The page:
Accuracy with FFRct has been validated in several studies compared to invasive FFR to be around 80% in patients with stable CAD. While non-invasive FFRct shows promise as comparable or even superior performance to some existing technologies, such as stress test or SPECT, it falls behind invasive FFR in accuracy and PPV. The PPV ranges from 52-65% among the various studies.8,22,23 There is also a risk of false positive of up to 35%, so confirmation at the time of invasive coronary angiogram confirmation of the lesion is often performed prior to before stent placement.9
Numerous pivotal trials repeatedly exclude patients with BMI >35 in inclusion criteria. The ADVANCE registry indicated that high BMI was not a statistically significant predictor of CCTA quality rejection. Many patients with a BMI >39 were successfully able to receive the FFRct service.30 Additional literature suggests that CCTA provide high diagnostic accuracy in both obese and non-obese population.29 A sub-analysis from the PROMISE trial including 606 patients with BMI ≥40 showed a slightly higher (not statistically significant) yield for positive noninvasive results (13.1% for BMI ≥35 compared to 12.1% with BMI <35. Significantly the ability to conduct and interpret the test was not limited if the scanner could accommodate higher BMI’s for the CCTA.31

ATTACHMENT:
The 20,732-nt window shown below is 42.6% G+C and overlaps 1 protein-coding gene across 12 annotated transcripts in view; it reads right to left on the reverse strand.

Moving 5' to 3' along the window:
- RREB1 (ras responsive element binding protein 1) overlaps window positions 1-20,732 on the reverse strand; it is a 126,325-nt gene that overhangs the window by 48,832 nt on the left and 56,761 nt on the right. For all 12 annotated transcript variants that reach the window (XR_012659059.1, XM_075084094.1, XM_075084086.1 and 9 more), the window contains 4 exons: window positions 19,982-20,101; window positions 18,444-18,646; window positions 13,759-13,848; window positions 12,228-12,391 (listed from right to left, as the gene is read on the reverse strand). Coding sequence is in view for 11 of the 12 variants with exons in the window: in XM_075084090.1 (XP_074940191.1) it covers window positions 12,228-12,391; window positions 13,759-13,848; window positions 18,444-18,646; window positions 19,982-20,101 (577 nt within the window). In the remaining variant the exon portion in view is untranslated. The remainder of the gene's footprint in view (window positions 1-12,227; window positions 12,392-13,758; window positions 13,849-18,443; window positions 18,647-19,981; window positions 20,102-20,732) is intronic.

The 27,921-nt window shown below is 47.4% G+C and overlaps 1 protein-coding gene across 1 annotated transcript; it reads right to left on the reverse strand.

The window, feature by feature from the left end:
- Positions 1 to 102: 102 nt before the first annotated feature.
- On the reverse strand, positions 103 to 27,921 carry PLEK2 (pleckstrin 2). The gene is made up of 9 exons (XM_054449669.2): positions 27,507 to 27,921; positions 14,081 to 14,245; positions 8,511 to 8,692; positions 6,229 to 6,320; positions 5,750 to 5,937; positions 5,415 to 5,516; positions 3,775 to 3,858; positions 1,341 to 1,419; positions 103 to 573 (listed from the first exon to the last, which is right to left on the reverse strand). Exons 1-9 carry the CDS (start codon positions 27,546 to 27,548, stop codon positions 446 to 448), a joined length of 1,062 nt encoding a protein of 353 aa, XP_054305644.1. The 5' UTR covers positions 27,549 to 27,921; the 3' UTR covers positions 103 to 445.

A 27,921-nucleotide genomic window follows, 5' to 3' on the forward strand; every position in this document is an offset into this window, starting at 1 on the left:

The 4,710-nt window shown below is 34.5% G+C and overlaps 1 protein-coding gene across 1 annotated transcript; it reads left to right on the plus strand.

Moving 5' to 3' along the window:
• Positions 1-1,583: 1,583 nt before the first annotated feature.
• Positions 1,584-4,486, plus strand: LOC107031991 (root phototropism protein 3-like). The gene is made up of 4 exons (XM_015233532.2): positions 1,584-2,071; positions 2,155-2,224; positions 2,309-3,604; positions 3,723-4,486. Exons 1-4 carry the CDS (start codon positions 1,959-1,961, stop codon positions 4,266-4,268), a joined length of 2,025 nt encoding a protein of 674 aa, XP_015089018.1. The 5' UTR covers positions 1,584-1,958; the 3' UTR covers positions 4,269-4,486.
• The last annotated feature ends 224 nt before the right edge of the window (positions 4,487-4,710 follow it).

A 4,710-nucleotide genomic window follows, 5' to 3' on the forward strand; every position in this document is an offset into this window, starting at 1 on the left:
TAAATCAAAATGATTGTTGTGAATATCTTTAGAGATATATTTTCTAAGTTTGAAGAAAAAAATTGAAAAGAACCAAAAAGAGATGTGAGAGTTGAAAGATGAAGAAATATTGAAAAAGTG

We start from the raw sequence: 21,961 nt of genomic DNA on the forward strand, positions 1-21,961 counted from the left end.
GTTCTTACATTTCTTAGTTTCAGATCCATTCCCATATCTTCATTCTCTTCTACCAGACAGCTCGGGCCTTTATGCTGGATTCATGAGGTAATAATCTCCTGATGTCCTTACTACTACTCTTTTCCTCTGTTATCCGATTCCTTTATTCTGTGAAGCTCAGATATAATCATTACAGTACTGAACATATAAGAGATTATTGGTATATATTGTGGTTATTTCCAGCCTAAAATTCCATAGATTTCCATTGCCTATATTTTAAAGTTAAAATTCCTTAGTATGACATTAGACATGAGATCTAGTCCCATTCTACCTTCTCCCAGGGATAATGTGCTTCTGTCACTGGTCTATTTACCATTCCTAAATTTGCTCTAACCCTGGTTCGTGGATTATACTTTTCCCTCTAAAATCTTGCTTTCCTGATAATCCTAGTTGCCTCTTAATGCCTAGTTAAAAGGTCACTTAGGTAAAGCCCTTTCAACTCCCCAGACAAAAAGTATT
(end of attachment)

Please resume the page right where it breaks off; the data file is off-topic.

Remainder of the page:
A 2021 prospective study of forty-two patients (68 vessels) with severe aortic stenosis underwent FFR and CTA with 88.2% of vessels having interpretable CTA to allow FFR-CT analysis. There was a strong positive correlation between FBR and FFR-CT (p<0.0001). The authors conclude that CTA and FFR-CT are safe and feasible with diagnostic accuracy in patients with severe aortic stenosis.32
The use of invasive FFR is endorsed by multiple societies, including the Society of Cardiac Angiography and Interventions (SCAI) and American College of Cardiology (ACC)4,33 and European Society of Cardiology.34